Press split over Hungary turmoil


Hungary's leading newspapers are sharply divided over Prime Minister Ferenc Gyurcsány’s critic that the political elite lied in order to secure victory in April's general election (and not only then). "Drama and catharsis" says the headline in the left-leaning Népszava, accompanied by photographs of overnight anti-government protests outside parliament in Budapest. The paper accuses the center-right Fidesz opposition of deliberately organizing the demonstrations for political gain.
"Fidesz is determined to provoke political chaos to force the government to resign," it says. The country's best-selling newspaper, the center-left Népszabadság, says most Hungarians already knew they had been misled by the Socialists on economic policy, and argues that the prime minister was simply coming clean. "What we have learnt," the paper says, "is that Ferenc Gyurcsány was honest". His government, it adds, should now "have the guts" to pursue the reform plans it originally lied about, or resign.
Other leading papers believe it is just a matter of time before Gyurcsány resigns. What he really meant by his admission, says the conservative Magyar Nemzet, is that Hungarians should now "forget what they think about democracy". It is impossible to predict how the political elite will survive this scandal wrote Magyar Hírlap. For this reason, the paper insists, "not much remains for the left to do other than to sack him". Alternatively, it adds, his supporters could just "erect a memorial". The liberal Magyar Hírlap sets out a slightly wider range of options for Gyurcsány. The paper says he could ask for a vote of confidence in his government, resign or try to stay in power, although it warns the government's days are numbered. "It is impossible," the paper says, "to predict how the political elite will survive this scandal".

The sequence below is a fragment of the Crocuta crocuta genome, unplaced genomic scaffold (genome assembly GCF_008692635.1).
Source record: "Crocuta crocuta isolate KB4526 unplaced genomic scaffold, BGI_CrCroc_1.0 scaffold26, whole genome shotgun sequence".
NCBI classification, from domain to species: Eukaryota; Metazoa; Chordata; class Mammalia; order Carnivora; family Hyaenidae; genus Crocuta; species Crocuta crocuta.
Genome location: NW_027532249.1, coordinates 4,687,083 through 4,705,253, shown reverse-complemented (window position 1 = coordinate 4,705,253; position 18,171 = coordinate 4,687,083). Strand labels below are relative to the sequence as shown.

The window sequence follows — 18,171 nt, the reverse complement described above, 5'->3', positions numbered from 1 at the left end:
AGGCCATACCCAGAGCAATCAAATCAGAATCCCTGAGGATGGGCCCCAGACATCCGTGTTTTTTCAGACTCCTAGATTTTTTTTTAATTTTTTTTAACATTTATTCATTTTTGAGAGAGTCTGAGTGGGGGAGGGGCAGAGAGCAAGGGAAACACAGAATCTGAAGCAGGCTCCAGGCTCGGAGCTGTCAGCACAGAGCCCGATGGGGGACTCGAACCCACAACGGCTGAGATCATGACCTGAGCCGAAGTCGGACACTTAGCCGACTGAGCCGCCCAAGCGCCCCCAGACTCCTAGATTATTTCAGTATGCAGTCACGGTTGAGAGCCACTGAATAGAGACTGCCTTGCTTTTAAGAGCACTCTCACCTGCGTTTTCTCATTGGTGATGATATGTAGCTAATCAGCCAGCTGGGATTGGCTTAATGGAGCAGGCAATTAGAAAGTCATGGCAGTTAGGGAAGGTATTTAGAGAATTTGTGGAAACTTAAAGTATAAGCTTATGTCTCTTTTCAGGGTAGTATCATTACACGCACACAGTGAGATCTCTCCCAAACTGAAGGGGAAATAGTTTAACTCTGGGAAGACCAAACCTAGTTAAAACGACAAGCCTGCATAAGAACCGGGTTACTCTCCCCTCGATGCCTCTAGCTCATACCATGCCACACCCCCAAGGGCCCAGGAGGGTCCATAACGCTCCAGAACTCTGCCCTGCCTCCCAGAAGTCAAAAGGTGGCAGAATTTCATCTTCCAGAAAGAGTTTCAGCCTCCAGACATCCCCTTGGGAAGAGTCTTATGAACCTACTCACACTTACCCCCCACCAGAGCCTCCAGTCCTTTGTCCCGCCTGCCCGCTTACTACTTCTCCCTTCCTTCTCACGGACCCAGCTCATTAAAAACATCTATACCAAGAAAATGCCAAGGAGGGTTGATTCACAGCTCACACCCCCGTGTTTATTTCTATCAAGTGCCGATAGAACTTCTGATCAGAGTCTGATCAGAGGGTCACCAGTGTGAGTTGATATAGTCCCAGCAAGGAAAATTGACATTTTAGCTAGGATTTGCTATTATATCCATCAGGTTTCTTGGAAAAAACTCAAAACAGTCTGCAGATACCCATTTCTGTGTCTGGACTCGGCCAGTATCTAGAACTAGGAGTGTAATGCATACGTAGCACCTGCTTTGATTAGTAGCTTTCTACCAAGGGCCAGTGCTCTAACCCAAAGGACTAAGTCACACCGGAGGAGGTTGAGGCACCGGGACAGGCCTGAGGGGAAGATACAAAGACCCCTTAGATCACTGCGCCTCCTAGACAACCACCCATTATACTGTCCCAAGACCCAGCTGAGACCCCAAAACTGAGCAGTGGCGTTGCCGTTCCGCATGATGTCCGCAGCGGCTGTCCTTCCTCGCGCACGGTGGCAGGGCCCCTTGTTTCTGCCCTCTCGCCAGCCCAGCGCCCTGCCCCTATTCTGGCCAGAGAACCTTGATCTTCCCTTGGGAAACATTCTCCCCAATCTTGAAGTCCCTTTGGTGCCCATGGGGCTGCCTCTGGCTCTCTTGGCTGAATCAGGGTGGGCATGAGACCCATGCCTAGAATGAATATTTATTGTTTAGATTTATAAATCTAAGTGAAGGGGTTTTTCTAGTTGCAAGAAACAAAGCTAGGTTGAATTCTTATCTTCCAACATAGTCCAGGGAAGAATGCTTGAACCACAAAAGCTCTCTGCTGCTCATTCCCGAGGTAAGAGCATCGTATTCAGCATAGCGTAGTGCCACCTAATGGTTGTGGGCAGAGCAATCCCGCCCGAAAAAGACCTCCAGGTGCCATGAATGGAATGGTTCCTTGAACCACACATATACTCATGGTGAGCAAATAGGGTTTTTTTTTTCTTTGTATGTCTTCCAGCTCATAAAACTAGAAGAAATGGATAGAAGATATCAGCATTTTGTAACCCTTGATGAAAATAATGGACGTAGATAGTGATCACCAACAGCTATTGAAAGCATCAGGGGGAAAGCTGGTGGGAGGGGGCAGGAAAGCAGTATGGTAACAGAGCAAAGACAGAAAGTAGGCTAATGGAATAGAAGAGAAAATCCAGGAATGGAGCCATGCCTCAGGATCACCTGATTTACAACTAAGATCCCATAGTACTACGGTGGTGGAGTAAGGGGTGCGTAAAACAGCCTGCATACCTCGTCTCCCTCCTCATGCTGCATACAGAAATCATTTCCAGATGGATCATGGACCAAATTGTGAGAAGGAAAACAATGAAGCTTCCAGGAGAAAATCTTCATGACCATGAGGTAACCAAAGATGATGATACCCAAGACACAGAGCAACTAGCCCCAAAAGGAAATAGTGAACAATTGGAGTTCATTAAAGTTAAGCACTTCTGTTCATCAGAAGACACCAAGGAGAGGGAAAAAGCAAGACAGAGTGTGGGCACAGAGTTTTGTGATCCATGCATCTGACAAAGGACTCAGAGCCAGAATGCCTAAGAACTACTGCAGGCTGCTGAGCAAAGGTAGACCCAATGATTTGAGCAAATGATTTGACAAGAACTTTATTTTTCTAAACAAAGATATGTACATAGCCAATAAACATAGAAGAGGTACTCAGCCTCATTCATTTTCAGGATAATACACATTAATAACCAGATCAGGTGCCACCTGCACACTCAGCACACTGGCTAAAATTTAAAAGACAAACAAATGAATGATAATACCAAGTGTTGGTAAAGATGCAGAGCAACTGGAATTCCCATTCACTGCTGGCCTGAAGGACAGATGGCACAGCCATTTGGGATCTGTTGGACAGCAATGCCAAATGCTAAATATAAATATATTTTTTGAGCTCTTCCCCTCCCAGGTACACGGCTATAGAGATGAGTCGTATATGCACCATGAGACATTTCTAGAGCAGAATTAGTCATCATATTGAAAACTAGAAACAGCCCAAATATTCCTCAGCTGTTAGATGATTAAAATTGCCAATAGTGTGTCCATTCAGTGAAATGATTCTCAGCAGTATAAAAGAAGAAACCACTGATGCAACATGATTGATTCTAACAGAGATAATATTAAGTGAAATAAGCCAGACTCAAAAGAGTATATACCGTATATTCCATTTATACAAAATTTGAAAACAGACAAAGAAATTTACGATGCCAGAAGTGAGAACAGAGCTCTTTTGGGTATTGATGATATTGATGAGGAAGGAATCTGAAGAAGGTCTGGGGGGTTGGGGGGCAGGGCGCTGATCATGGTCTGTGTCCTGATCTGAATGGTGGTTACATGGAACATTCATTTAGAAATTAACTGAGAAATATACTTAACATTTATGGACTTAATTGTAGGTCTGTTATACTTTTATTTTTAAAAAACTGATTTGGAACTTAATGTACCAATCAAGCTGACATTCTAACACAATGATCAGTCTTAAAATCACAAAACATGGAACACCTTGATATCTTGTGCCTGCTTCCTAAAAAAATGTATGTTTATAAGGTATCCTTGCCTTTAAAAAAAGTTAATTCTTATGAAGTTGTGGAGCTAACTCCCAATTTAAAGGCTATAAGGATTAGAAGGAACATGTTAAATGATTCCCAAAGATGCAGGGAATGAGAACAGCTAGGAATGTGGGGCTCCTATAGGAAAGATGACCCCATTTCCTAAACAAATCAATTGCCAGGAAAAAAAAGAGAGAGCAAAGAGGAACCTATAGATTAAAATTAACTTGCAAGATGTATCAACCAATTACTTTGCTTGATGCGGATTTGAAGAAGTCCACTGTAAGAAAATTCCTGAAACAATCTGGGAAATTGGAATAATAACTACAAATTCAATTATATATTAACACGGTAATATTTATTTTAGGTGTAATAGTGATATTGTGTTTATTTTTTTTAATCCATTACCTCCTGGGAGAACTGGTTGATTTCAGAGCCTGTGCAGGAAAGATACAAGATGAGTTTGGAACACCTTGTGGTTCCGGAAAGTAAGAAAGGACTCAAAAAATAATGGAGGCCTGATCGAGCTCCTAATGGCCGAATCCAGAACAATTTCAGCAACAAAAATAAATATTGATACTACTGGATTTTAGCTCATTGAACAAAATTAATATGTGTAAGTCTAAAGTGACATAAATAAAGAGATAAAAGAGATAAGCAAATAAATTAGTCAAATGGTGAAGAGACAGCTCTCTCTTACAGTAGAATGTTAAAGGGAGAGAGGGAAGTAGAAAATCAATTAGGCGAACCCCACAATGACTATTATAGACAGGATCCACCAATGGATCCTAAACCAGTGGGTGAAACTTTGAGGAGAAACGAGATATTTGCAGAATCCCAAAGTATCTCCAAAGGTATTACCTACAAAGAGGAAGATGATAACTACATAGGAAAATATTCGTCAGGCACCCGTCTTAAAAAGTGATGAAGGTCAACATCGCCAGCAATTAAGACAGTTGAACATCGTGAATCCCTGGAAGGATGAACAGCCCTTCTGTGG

Hungary's European neighbors are also looking on with interest. One columnist in the center-right Romanian daily Romania Libera forecasts "the whole row could cost the Socialists dear" in October's local elections. Meanwhile, a commentator in Slovakia's center-left Pravda warns that if the lies uttered by Hungary's Socialists go unpunished, "truth will not prevail any time soon, despite the prime minister's promises". But for a columnist in another Slovak daily, the center-right Sme, the affair offers wider lessons about the nature of politics. Suggestions that lying is part and parcel of political life, he says, "hold true for all present-day democracies and their political elites". (BBC News)
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